- Date of Birth
- December 25, 1965 (48)
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- Willing to Travel:
- 50 miles
- Availability (Days):
- Monday, Tuesday, Wednesday, Sunday
- Availability (Times):
- Afternoons, Evenings
- Desired Gaming Frequency:
- Weekly - Once per week
- Preferred Genres:
- Dark Future, Fantasy, Horror, Modern, Science Fiction / Futuristic, Space Opera
- Favorite RPGs:
- BRP, Call of Cthulhu, D6, FATE, GURPS, HeroQuest, PDQ
- Gaming Worlds:
- Mostly homebrew, maybe Glorantha or non-medieval fantasy
- Preferred Playing Style:
- 75% Roleplaying / 25% Combat
- Ideal Group Size:
- Medium Groups (Between 4 and 6 players)
- Online RPGs?:
- Played: AD&D, d20, D&D 4e, Ars Magica, Barbarians of Lemuria, Grimm, Hero System, RuneQuest (2nd ed), Spirit of the Century, The Fantasy Trip, Traveller. GMed: Basic Role-Playing, GURPS, one-shots in TFT, AD&D, CoC, PDQ, LotFP.
Interested in GMing or Playing: Basic Role-Playing, Barbarians of Lemuria/the Aftermath, Call of Cthulhu, Grimm, GURPS 4e, HeroQuest, LotFP, PDQ, RuneQuest II (Mongoose), Spirit of the Century, Swashbucklers of the 7 Skies, Traveller, Unknown Armies. Might also play any moderately rules-light game.
"On two occasions I have been asked [by members of Parliament], 'Pray, Mr. Babbage, if you put into the machine wrong figures, will the right answers come out?' I am not able rightly to apprehend the kind of confusion of ideas that could provoke such a question."
- Charles Babbage (1791 - 1871)
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View fmitchell's Blog
on 05-26-2014 at 12:29 PM
For those of you who don't know what "sword and planet" is, it's science fiction in which our lone Earthling hero is thrown onto an alien planet with generally low technology and must fight to survive. Examples include Edgar Rice Burroughs's Barsoom series (A Princess on Mars, etc.) and some of Jack Vance's work (particularly the Planet of Adventure series). The excuse for swords being the weapon of choice varies from decaying cultures to alien oppressors.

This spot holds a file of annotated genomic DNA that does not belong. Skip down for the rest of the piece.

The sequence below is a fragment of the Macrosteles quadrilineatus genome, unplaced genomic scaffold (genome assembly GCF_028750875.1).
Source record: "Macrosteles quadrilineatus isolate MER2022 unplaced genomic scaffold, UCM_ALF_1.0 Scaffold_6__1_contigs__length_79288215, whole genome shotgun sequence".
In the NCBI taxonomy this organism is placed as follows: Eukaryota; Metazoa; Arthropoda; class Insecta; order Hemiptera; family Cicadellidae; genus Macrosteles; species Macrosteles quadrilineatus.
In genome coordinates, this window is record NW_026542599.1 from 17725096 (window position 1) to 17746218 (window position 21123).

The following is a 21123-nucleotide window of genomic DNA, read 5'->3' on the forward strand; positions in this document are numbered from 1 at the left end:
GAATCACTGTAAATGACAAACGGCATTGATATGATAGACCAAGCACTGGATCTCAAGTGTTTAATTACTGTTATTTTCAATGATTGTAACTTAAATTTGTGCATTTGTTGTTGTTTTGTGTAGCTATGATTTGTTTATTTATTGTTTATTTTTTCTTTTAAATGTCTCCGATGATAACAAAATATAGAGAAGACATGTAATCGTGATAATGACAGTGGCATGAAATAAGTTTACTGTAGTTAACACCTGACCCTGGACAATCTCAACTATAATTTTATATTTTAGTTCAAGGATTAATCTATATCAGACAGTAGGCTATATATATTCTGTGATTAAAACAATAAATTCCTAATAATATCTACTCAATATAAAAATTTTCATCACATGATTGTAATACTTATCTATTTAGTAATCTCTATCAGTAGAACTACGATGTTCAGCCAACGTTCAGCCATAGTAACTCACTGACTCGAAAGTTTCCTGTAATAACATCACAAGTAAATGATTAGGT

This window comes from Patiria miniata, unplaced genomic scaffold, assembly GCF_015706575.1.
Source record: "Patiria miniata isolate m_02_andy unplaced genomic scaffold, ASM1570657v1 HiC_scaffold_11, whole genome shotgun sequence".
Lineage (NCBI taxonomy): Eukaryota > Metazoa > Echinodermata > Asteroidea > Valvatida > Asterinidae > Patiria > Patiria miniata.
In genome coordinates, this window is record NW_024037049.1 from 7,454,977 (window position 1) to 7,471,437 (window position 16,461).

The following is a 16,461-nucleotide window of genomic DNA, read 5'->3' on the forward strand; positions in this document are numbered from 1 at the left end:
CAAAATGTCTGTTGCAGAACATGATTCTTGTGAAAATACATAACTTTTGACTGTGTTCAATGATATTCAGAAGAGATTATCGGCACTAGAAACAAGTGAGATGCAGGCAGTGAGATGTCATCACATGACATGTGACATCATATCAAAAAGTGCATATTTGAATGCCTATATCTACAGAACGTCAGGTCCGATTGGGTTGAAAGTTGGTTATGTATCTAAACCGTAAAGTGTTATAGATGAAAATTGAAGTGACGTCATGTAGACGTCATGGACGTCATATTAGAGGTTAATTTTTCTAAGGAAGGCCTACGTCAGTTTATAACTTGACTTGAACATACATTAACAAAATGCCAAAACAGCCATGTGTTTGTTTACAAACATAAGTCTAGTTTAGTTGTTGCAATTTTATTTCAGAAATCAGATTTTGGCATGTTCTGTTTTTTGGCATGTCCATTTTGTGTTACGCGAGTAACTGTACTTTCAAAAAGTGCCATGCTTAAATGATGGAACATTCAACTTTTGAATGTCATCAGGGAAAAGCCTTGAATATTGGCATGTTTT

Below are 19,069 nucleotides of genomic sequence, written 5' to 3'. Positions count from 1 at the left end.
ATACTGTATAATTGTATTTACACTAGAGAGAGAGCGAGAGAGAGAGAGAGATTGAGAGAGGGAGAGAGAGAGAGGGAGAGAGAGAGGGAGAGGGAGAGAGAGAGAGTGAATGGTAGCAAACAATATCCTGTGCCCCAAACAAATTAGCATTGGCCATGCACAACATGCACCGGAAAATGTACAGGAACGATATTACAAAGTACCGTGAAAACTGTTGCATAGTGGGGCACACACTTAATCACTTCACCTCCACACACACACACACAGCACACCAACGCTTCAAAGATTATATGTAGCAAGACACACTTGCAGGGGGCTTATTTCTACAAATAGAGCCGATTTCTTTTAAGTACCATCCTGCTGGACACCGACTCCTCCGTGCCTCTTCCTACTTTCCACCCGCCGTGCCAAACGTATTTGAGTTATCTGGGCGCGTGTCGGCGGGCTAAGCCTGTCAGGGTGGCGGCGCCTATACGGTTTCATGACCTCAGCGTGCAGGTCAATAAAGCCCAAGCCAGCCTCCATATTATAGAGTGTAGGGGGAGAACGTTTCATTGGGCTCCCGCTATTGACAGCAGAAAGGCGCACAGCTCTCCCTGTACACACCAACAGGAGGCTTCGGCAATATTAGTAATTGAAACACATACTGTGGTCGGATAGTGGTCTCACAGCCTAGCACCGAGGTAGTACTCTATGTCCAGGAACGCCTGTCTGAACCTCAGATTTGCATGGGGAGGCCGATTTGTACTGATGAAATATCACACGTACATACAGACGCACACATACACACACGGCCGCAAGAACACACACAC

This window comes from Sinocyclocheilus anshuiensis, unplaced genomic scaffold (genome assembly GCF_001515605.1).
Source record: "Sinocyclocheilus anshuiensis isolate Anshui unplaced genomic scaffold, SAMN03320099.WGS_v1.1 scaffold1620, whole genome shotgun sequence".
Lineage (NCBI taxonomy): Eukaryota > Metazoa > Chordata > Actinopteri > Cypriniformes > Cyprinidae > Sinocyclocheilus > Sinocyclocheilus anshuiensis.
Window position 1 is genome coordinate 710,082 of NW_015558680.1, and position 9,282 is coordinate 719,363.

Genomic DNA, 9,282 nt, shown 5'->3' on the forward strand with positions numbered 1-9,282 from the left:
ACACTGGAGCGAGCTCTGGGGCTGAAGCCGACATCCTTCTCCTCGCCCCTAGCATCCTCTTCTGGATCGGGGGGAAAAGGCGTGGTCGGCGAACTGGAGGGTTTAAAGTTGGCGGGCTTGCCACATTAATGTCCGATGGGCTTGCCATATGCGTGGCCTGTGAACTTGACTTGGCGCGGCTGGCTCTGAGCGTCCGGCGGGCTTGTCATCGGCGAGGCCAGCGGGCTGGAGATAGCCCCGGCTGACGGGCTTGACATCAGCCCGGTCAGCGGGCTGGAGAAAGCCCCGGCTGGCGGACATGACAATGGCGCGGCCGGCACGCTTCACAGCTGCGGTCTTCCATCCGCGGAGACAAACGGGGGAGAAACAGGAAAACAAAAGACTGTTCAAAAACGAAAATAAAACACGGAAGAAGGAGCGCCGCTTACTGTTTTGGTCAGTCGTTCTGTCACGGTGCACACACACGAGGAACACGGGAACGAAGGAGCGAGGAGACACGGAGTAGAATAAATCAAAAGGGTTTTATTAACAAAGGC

on 01-26-2014 at 02:10 AM
(Originally posted on Google+, for some inexplicable reason.)
Just to toss out a topic (or possibly sweaty dynamite) ... what's the general opinion on "evil races" in games? By which I mean entire intelligent species whose sole purpose is essentially to kill/enslave/annoy humans.
As one might gather, I'm not a fan. My first problem is that real-world societies have attributed two-dimensional malice to their enemies far too often, with tragic results, and
on 01-09-2014 at 01:28 PM
Yesterday I babbled about viewing RPG rules as an interface between players and GMs, similar to a GUI or API in computer programs. In this view, the game rules, like GUIs or APIs, are most useful when they avoid unnecessary clutter and complexity.
One other interesting consequence of this analogy is that, like interfaces, rules have to be stable in order to be useful. This applies both to official versions of the rules and house rules.
For example, in every version
on 01-08-2014 at 08:38 PM
Reading Numernera and a few other rule sets reminded me of a (not terribly original) idea that popped in my head ages ago: rules are the interface between players and GM.
By "interface" I'm thinking of programming interfaces in object-oriented design, but the analogy works just as well with Advanced Programming Interfaces (APIs) in applications like Excel, Graphical User Interfaces (GUIs) in any window-keyboard-mouse desktop application, a Web site's interface of forms and
on 12-28-2013 at 12:10 PM
So far I've read the Player's Guide and skipped through the core book. I'm not sure whether I like Numenera or not.
The central mechanics are pretty cool:
- The system requires only three dice: a d20, a d6, and a d100. (OK, a d100 is two dice unless one is brave/stupid enough to use a Zocchihedron.)
- Every challenge -- from combat to a steep climb to a seduction -- has a Rating from 0 to 10. 0 is trivial, an automatic success; 10 is nigh-impossible. To beat